Hands-On: Looking Glass Portrait Holographic Display
A genuinely impressive hologram machine that doesn’t break the bank.
If watching decades of sci-fi movies and television like Star Wars and Back to the Future has taught me anything, it’s that holograms are the future of communication and entertainment.
Perhaps that explains my excitement around the Looking Glass Portrait, a desktop holographic display designed for artists, designers, developers, filmmakers, photographers, and various other creative professionals looking to take their craft to the next level. Despite its many features, the device is relatively easy to use, even for those brand new to immersive technology.
I was fortunate enough to go hands-on with Looking Glass Portrait and after a few weeks of experimentation, I can safely say the device is worth its price. From the impressive 3D visuals to the easy-to-use software, Looking Glass Factory has crafted an impressive hologram machine that doesn’t break the bank, which is a rare combination in today’s market.
Looking Glass Portrait features two primary modes of operation: Desktop Mode and Standalone Mode. By plugging the device into your computer (Mac or PC) via a standard USB-C and HDMI cable, you’re able to use it as a secondary 3D monitor. You can then use the HoloPlay Studio software to easily drag and drop new holograms onto the device, develop applications using plugins for programs like Unity and Unreal Engine, and more.
Standalone Mode is exactly what it sounds like. A built-in Raspberry Pi 4 allows you to view roughly 1,000 holographic photos and videos on a loop without the need for a computer. All you have to do is plug the Portrait into a power source and use the touch controls located on the side of the device to cycle through content. It’s a painfully easy process, almost to a surprising degree.
Looking Glass Portrait comes with a generous selection of demo holograms you can try right out of the box. This includes everything from abstract art and still photography to 3D models and various other immersive content. You also have the ability to download holograms from other Looking Glass creators. All you need to do is download a file from lookingglassfactory.com and drag it into the playlist folder that opens automatically when you plug the device into your computer.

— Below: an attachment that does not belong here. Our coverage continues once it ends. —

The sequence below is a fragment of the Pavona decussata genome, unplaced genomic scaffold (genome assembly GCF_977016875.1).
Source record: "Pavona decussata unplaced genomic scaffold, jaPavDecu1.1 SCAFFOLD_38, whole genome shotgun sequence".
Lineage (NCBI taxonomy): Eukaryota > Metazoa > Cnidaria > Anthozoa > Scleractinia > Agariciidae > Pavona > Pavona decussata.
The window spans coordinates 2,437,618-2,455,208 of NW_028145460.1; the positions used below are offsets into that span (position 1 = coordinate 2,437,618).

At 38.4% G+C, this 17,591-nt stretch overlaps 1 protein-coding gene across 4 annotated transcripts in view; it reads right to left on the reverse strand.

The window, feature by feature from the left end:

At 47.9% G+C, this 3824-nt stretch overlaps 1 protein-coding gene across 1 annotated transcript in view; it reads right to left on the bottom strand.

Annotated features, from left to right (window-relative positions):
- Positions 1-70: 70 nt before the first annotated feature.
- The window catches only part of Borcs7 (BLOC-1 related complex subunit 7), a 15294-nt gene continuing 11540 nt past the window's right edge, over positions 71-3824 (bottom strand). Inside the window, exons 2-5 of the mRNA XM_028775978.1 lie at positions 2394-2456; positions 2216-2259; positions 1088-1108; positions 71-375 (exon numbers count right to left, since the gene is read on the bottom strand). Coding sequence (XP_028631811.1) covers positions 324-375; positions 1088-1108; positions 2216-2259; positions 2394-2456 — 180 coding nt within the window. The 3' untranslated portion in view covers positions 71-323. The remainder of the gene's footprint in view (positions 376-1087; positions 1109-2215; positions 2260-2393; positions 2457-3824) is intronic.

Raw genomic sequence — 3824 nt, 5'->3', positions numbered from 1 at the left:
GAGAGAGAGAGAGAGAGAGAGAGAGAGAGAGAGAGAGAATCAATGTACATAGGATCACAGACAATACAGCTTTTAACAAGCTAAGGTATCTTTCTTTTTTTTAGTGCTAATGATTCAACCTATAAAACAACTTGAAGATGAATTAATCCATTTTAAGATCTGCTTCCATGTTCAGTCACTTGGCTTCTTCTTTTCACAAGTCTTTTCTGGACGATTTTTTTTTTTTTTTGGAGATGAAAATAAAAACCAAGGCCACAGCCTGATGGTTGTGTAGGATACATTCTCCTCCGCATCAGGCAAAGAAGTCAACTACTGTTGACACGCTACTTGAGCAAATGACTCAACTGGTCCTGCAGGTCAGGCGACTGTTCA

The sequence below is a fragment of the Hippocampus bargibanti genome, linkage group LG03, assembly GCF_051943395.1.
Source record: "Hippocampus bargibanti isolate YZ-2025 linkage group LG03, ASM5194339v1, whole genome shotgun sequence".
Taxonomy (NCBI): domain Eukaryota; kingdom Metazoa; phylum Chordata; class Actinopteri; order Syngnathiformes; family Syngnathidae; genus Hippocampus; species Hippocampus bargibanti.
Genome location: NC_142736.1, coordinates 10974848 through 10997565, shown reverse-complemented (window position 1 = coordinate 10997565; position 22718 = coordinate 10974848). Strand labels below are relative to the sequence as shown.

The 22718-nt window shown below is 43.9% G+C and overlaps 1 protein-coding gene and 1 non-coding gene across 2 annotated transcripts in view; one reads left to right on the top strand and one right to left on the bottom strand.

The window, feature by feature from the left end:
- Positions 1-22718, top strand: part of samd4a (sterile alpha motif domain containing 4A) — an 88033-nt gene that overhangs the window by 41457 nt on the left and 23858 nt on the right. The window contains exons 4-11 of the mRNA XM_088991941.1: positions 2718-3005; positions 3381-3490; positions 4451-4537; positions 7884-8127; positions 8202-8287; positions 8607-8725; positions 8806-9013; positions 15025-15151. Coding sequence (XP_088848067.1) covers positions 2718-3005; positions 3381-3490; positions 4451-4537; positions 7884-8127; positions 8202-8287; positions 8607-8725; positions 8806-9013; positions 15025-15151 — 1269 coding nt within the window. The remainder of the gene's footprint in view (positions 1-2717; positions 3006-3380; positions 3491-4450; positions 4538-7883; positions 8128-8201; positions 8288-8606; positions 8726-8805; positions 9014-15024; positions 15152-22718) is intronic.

You can also import your own 3D photos and videos. Compatible files include iPhone Portrait photos, android portrait photos, RGBD photos/videos, quilt images & videos, and light field photosets. During my time with the device, I was able to upload a 3D selfie using the Portrait Mode on my iPhone 12. The process was relatively straightforward. All I had to do was snap the photo, send it to my computer, and import the file using HoloPlay Studio. Those with an iPhone 12 Pro or any iPhone with LiDAR can capture even more detailed photos with ease.
While the Looking Glass Portrait may be the smallest of Looking Glass Factory’s holographic displays (the company also offers 16″, 32″, and 65″ models), the potential use cases are virtually endless. Whether you’re a designer looking for an easy way to visualize your projects in 3D or a filmmaker curious about the world of 3D storytelling, the Portrait is an excellent addition to any creative professional’s arsenal of tools.
Personally, I’ve enjoyed using the device as a custom art gallery. I’ve spent hours searching for new 3D photos and videos from a wide range of talented creators, amassing a sizable catalog of immersive art and memories in the process. Moving forward, I’d be curious to experiment with some of the interactive features powered by the Azure Kinect spatial tracking kit.
Looking Glass Portrait is available now starting at $399. You also have the option to purchase 2D-to-3D conversion credits which can be used to convert “two-dimensional memories into holographic memories.”
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Image Credit: Looking Glass Factory
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